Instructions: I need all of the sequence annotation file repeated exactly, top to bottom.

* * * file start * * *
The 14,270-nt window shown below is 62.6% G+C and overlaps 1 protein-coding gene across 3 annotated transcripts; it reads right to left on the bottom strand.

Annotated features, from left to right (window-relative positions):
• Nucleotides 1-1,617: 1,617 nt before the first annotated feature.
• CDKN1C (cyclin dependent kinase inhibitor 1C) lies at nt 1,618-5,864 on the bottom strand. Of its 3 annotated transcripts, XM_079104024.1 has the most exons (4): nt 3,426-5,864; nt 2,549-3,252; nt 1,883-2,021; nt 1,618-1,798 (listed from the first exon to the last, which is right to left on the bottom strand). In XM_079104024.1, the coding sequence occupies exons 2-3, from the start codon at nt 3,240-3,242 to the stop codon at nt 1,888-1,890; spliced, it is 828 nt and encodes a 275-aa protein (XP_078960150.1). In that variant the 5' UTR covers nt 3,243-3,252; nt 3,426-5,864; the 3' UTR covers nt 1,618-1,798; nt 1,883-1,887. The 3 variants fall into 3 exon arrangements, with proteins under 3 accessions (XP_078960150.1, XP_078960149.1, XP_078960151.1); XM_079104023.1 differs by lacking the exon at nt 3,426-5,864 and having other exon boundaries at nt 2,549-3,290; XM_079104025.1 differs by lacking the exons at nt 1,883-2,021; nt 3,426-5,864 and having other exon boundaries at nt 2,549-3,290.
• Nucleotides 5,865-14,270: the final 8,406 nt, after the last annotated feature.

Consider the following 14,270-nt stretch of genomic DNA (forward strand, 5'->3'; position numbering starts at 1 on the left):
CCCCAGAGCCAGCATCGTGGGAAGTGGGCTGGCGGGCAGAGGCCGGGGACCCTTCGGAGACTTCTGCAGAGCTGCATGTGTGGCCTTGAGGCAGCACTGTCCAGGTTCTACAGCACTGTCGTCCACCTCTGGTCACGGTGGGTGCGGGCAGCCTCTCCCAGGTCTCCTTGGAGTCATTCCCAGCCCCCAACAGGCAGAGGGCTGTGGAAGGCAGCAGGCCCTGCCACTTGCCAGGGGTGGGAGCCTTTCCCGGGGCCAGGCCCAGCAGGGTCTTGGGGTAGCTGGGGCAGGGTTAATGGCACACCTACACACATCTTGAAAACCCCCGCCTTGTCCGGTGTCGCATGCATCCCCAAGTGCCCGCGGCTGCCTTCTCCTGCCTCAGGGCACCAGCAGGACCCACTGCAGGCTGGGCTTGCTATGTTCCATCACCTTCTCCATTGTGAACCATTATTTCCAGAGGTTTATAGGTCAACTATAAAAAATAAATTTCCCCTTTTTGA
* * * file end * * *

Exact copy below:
The 14,270-nt window shown below is 62.6% G+C and overlaps 1 protein-coding gene across 3 annotated transcripts; it reads right to left on the bottom strand.

Annotated features, from left to right (window-relative positions):
• Nucleotides 1-1,617: 1,617 nt before the first annotated feature.
• CDKN1C (cyclin dependent kinase inhibitor 1C) lies at nt 1,618-5,864 on the bottom strand. Of its 3 annotated transcripts, XM_079104024.1 has the most exons (4): nt 3,426-5,864; nt 2,549-3,252; nt 1,883-2,021; nt 1,618-1,798 (listed from the first exon to the last, which is right to left on the bottom strand). In XM_079104024.1, the coding sequence occupies exons 2-3, from the start codon at nt 3,240-3,242 to the stop codon at nt 1,888-1,890; spliced, it is 828 nt and encodes a 275-aa protein (XP_078960150.1). In that variant the 5' UTR covers nt 3,243-3,252; nt 3,426-5,864; the 3' UTR covers nt 1,618-1,798; nt 1,883-1,887. The 3 variants fall into 3 exon arrangements, with proteins under 3 accessions (XP_078960150.1, XP_078960149.1, XP_078960151.1); XM_079104023.1 differs by lacking the exon at nt 3,426-5,864 and having other exon boundaries at nt 2,549-3,290; XM_079104025.1 differs by lacking the exons at nt 1,883-2,021; nt 3,426-5,864 and having other exon boundaries at nt 2,549-3,290.
• Nucleotides 5,865-14,270: the final 8,406 nt, after the last annotated feature.

Consider the following 14,270-nt stretch of genomic DNA (forward strand, 5'->3'; position numbering starts at 1 on the left):
CCCCAGAGCCAGCATCGTGGGAAGTGGGCTGGCGGGCAGAGGCCGGGGACCCTTCGGAGACTTCTGCAGAGCTGCATGTGTGGCCTTGAGGCAGCACTGTCCAGGTTCTACAGCACTGTCGTCCACCTCTGGTCACGGTGGGTGCGGGCAGCCTCTCCCAGGTCTCCTTGGAGTCATTCCCAGCCCCCAACAGGCAGAGGGCTGTGGAAGGCAGCAGGCCCTGCCACTTGCCAGGGGTGGGAGCCTTTCCCGGGGCCAGGCCCAGCAGGGTCTTGGGGTAGCTGGGGCAGGGTTAATGGCACACCTACACACATCTTGAAAACCCCCGCCTTGTCCGGTGTCGCATGCATCCCCAAGTGCCCGCGGCTGCCTTCTCCTGCCTCAGGGCACCAGCAGGACCCACTGCAGGCTGGGCTTGCTATGTTCCATCACCTTCTCCATTGTGAACCATTATTTCCAGAGGTTTATAGGTCAACTATAAAAAATAAATTTCCCCTTTTTGA